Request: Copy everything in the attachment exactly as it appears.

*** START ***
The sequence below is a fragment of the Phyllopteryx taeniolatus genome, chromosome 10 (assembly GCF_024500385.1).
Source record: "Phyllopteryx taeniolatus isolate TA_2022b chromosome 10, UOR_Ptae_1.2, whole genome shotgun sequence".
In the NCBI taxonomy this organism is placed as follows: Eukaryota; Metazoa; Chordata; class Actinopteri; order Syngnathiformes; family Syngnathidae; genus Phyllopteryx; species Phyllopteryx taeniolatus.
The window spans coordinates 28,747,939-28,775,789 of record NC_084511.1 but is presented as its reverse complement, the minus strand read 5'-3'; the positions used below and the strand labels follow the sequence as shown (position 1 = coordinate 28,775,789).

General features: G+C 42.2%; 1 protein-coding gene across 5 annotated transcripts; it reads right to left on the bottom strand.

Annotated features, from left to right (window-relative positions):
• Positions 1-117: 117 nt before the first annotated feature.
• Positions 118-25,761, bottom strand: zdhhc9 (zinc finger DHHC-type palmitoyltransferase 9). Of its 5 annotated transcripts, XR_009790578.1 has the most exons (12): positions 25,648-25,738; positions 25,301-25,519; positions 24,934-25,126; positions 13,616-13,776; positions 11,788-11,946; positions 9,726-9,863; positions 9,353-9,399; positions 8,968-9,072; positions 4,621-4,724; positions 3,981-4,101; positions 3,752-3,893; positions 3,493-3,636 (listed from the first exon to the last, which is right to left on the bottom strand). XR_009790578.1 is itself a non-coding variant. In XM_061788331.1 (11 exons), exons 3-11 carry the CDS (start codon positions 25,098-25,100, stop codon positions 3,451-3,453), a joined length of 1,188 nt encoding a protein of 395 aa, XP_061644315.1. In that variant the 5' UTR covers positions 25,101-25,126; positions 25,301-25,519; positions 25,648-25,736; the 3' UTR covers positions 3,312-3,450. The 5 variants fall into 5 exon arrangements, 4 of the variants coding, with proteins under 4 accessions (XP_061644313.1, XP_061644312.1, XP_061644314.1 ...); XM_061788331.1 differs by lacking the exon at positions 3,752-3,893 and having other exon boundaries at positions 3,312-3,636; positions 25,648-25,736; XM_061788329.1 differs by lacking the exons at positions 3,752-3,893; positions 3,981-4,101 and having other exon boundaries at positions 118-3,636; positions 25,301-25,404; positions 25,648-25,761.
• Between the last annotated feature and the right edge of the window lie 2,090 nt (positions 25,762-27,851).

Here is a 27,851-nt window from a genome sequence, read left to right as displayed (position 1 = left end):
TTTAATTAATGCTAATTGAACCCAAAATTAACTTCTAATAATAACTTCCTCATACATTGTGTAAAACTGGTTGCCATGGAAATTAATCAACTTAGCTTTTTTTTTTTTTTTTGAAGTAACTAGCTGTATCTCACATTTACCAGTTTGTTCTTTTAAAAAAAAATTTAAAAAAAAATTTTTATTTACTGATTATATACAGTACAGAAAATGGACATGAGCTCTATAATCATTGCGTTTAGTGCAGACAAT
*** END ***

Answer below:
The sequence below is a fragment of the Phyllopteryx taeniolatus genome, chromosome 10 (assembly GCF_024500385.1).
Source record: "Phyllopteryx taeniolatus isolate TA_2022b chromosome 10, UOR_Ptae_1.2, whole genome shotgun sequence".
In the NCBI taxonomy this organism is placed as follows: Eukaryota; Metazoa; Chordata; class Actinopteri; order Syngnathiformes; family Syngnathidae; genus Phyllopteryx; species Phyllopteryx taeniolatus.
The window spans coordinates 28,747,939-28,775,789 of record NC_084511.1 but is presented as its reverse complement, the minus strand read 5'-3'; the positions used below and the strand labels follow the sequence as shown (position 1 = coordinate 28,775,789).

General features: G+C 42.2%; 1 protein-coding gene across 5 annotated transcripts; it reads right to left on the bottom strand.

Annotated features, from left to right (window-relative positions):
• Positions 1-117: 117 nt before the first annotated feature.
• Positions 118-25,761, bottom strand: zdhhc9 (zinc finger DHHC-type palmitoyltransferase 9). Of its 5 annotated transcripts, XR_009790578.1 has the most exons (12): positions 25,648-25,738; positions 25,301-25,519; positions 24,934-25,126; positions 13,616-13,776; positions 11,788-11,946; positions 9,726-9,863; positions 9,353-9,399; positions 8,968-9,072; positions 4,621-4,724; positions 3,981-4,101; positions 3,752-3,893; positions 3,493-3,636 (listed from the first exon to the last, which is right to left on the bottom strand). XR_009790578.1 is itself a non-coding variant. In XM_061788331.1 (11 exons), exons 3-11 carry the CDS (start codon positions 25,098-25,100, stop codon positions 3,451-3,453), a joined length of 1,188 nt encoding a protein of 395 aa, XP_061644315.1. In that variant the 5' UTR covers positions 25,101-25,126; positions 25,301-25,519; positions 25,648-25,736; the 3' UTR covers positions 3,312-3,450. The 5 variants fall into 5 exon arrangements, 4 of the variants coding, with proteins under 4 accessions (XP_061644313.1, XP_061644312.1, XP_061644314.1 ...); XM_061788331.1 differs by lacking the exon at positions 3,752-3,893 and having other exon boundaries at positions 3,312-3,636; positions 25,648-25,736; XM_061788329.1 differs by lacking the exons at positions 3,752-3,893; positions 3,981-4,101 and having other exon boundaries at positions 118-3,636; positions 25,301-25,404; positions 25,648-25,761.
• Between the last annotated feature and the right edge of the window lie 2,090 nt (positions 25,762-27,851).

Here is a 27,851-nt window from a genome sequence, read left to right as displayed (position 1 = left end):
TTTAATTAATGCTAATTGAACCCAAAATTAACTTCTAATAATAACTTCCTCATACATTGTGTAAAACTGGTTGCCATGGAAATTAATCAACTTAGCTTTTTTTTTTTTTTTTGAAGTAACTAGCTGTATCTCACATTTACCAGTTTGTTCTTTTAAAAAAAAATTTAAAAAAAAATTTTTATTTACTGATTATATACAGTACAGAAAATGGACATGAGCTCTATAATCATTGCGTTTAGTGCAGACAAT